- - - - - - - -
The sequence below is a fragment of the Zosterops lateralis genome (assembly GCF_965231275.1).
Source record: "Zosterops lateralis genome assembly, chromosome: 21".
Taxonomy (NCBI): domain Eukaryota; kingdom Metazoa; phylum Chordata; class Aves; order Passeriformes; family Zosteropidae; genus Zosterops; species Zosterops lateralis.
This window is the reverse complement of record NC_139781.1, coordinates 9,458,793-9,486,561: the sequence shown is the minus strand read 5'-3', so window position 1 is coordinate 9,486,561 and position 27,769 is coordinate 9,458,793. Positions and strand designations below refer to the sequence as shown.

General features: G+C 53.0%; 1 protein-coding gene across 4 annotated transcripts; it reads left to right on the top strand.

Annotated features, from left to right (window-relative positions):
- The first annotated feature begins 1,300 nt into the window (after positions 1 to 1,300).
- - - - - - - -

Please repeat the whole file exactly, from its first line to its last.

The sequence below is a fragment of the Zosterops lateralis genome (assembly GCF_965231275.1).
Source record: "Zosterops lateralis genome assembly, chromosome: 21".
Taxonomy (NCBI): domain Eukaryota; kingdom Metazoa; phylum Chordata; class Aves; order Passeriformes; family Zosteropidae; genus Zosterops; species Zosterops lateralis.
This window is the reverse complement of record NC_139781.1, coordinates 9,458,793-9,486,561: the sequence shown is the minus strand read 5'-3', so window position 1 is coordinate 9,486,561 and position 27,769 is coordinate 9,458,793. Positions and strand designations below refer to the sequence as shown.

General features: G+C 53.0%; 1 protein-coding gene across 4 annotated transcripts; it reads left to right on the top strand.

Annotated features, from left to right (window-relative positions):
- The first annotated feature begins 1,300 nt into the window (after positions 1 to 1,300).